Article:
Thursday, March 24, 2016

When Will ‘Servants Of God’ Stop Preying On Women And Children?

THE NEWS, MARCH 24, 2016


BISI ADELEYE-FAYEMI




On Friday, February 26th, the Supreme Court of Nigeria gave a ruling in the case of the ‘Reverend’ Kingsley Ezeugo, Founder and General Overseer of the Christian Praying Assembly. The Supreme Court upheld the rulings of the lower courts and found the ‘Man of God’ guilty of the murder of Ms Ann Uzoh. He is to die by hanging.

On 2nd August 2006, Mr Kingsley Ezeugo poured petrol over Ms Uzoh, a live-in adherent of his church, and she died a horrible death. It is gratifying to note that after ten long years, justice has finally been done, and the family of Ann Uzoh can now have some closure, even though it will not bring back all they have lost. My concern is that there are far too many ‘Reverend’ Kings out there, with many Annes in their clutches. What are we all prepared to do to save these Annes from a similar fate? The issues I am about to raise here apply to all the major religious faiths. However, since the King case happened in his own version of a Christian church, I am restricting my discussion to the practice of Christianity by certain religious leaders today.

Five Lessons From The ‘Reverend’ Kingsley Ezeugo Saga:


1.Our religious leaders should prioritise the need to address violence perpetrated against people in their congregation. The majority of cases we get to hear about concern women and children, though we have also heard cases of men used as slaves in the business empires of their leaders and sometimes estranged from their families who get taken over by leaders of the church. ‘Pastor defiles 13 year Old’, ‘How my Pastor raped me’, ‘ How my Pastor had sex with me to drive evil spirits from me’, ‘“It is the work of the devil”, says Pastor who raped 5 year old’, the headlines now seem to be endless. It is not enough for our religious leaders to say ‘This can never happen in my church’.

When they adopt that kind of attitude, what happens is that when such a case is indeed reported in their church, they do all they can to cover it up. When confronted with a case of sexual abuse in his church, a famous church proprietor allegedly said,’ What happened to you happened in the house of God, which means God is aware. If it had happened out in the world, it would be very bad, but because it happened in the house of God, it is ok’. Perhaps this particular church leader reads some versions of the Holy Bible not available to the rest of us. 2 Samuel 22:3 reads ‘My God, my rock in whom I take refuge, my shield and the horn of my salvation, my stronghold and my refuge, my saviour. You save me from violence, and I am saved from my enemies’.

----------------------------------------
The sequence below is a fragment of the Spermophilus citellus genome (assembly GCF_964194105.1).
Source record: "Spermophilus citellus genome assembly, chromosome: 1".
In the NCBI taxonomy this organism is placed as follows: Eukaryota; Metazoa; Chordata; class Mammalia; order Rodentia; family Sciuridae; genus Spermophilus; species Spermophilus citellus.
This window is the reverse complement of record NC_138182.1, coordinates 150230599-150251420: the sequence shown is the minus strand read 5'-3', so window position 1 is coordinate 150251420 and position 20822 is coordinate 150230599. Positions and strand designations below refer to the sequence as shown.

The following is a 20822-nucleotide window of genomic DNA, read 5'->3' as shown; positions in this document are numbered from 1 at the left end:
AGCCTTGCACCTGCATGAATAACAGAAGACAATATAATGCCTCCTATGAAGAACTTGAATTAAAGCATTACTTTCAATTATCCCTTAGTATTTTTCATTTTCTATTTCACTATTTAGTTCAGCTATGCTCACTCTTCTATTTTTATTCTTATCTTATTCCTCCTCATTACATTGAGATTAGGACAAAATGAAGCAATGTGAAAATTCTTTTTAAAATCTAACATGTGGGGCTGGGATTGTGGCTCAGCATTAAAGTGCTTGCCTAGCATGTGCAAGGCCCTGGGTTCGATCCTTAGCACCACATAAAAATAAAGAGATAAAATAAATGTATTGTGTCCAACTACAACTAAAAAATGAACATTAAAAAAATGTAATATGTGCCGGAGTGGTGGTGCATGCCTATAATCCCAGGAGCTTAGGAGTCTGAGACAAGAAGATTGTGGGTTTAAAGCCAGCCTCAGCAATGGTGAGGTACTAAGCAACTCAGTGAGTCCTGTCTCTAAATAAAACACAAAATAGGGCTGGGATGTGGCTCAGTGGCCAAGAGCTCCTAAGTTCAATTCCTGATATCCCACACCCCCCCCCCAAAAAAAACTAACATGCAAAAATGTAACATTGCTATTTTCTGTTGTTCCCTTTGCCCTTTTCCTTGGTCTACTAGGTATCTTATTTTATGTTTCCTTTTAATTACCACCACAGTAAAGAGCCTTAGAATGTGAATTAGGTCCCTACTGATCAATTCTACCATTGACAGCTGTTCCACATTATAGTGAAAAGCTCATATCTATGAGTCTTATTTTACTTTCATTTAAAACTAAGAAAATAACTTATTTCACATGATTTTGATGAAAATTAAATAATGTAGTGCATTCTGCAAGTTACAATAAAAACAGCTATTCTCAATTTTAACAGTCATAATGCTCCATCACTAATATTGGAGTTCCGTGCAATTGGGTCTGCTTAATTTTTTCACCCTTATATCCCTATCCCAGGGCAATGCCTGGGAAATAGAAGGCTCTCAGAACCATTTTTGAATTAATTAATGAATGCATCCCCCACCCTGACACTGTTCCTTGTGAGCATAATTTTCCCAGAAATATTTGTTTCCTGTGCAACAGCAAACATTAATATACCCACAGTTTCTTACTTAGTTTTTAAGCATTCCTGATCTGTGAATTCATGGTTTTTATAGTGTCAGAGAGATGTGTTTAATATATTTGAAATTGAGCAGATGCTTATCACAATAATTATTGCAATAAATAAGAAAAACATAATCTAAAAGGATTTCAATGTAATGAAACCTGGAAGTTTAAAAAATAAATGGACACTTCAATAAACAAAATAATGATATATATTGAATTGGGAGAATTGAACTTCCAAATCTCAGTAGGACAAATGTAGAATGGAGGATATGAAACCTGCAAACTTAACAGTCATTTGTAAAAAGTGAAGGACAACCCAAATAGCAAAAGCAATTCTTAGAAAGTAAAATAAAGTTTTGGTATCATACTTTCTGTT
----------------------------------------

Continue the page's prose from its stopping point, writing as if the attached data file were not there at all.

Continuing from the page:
People go to church to seek refuge in God’s grace and love. They ask for God’s protection from the travails of life, and to be strengthened in the spirit to be able to face all their challenges. When the men and women who God has entrusted with the responsibility of caring for his flock become the abusers, then we have a serious crisis. It would be helpful if religious bodies could develop self-regulation policies to address questions such as ‘How do people become Pastors’? ‘What modalities are in place to deal with complaints from the congregation’? ‘What happens when the leader is the alleged perpetrator?’ ‘We have many progressive, dynamic male and female Christian leaders. They need to break the culture of silence around these issues and speak up more.

2. Religious leaders should stop preying on vulnerable women and children